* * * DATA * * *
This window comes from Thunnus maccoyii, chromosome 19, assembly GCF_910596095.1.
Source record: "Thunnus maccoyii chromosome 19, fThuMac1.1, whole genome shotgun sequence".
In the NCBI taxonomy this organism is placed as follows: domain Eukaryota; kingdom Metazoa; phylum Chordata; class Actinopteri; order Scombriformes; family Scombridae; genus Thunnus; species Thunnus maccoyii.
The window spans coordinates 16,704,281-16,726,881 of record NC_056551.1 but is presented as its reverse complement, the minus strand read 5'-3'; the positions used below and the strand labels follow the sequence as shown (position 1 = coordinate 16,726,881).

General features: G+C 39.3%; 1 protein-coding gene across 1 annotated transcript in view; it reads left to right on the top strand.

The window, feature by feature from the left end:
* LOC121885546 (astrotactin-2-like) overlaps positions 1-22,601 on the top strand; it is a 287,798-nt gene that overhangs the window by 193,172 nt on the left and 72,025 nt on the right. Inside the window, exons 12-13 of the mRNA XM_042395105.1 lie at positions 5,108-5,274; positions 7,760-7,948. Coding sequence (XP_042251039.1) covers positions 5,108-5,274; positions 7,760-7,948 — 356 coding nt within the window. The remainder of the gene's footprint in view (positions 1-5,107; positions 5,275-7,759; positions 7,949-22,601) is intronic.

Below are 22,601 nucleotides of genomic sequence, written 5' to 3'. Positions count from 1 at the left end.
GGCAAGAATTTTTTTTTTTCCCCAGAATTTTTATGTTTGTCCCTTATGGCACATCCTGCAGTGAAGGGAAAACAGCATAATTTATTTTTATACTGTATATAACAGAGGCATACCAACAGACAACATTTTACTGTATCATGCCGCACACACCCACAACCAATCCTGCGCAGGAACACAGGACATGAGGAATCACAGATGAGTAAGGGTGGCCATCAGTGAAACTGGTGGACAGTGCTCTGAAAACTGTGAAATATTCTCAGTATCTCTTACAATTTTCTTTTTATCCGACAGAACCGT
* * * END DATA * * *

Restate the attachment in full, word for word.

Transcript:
This window comes from Thunnus maccoyii, chromosome 19, assembly GCF_910596095.1.
Source record: "Thunnus maccoyii chromosome 19, fThuMac1.1, whole genome shotgun sequence".
In the NCBI taxonomy this organism is placed as follows: domain Eukaryota; kingdom Metazoa; phylum Chordata; class Actinopteri; order Scombriformes; family Scombridae; genus Thunnus; species Thunnus maccoyii.
The window spans coordinates 16,704,281-16,726,881 of record NC_056551.1 but is presented as its reverse complement, the minus strand read 5'-3'; the positions used below and the strand labels follow the sequence as shown (position 1 = coordinate 16,726,881).

General features: G+C 39.3%; 1 protein-coding gene across 1 annotated transcript in view; it reads left to right on the top strand.

The window, feature by feature from the left end:
* LOC121885546 (astrotactin-2-like) overlaps positions 1-22,601 on the top strand; it is a 287,798-nt gene that overhangs the window by 193,172 nt on the left and 72,025 nt on the right. Inside the window, exons 12-13 of the mRNA XM_042395105.1 lie at positions 5,108-5,274; positions 7,760-7,948. Coding sequence (XP_042251039.1) covers positions 5,108-5,274; positions 7,760-7,948 — 356 coding nt within the window. The remainder of the gene's footprint in view (positions 1-5,107; positions 5,275-7,759; positions 7,949-22,601) is intronic.

Below are 22,601 nucleotides of genomic sequence, written 5' to 3'. Positions count from 1 at the left end.
GGCAAGAATTTTTTTTTTTCCCCAGAATTTTTATGTTTGTCCCTTATGGCACATCCTGCAGTGAAGGGAAAACAGCATAATTTATTTTTATACTGTATATAACAGAGGCATACCAACAGACAACATTTTACTGTATCATGCCGCACACACCCACAACCAATCCTGCGCAGGAACACAGGACATGAGGAATCACAGATGAGTAAGGGTGGCCATCAGTGAAACTGGTGGACAGTGCTCTGAAAACTGTGAAATATTCTCAGTATCTCTTACAATTTTCTTTTTATCCGACAGAACCGT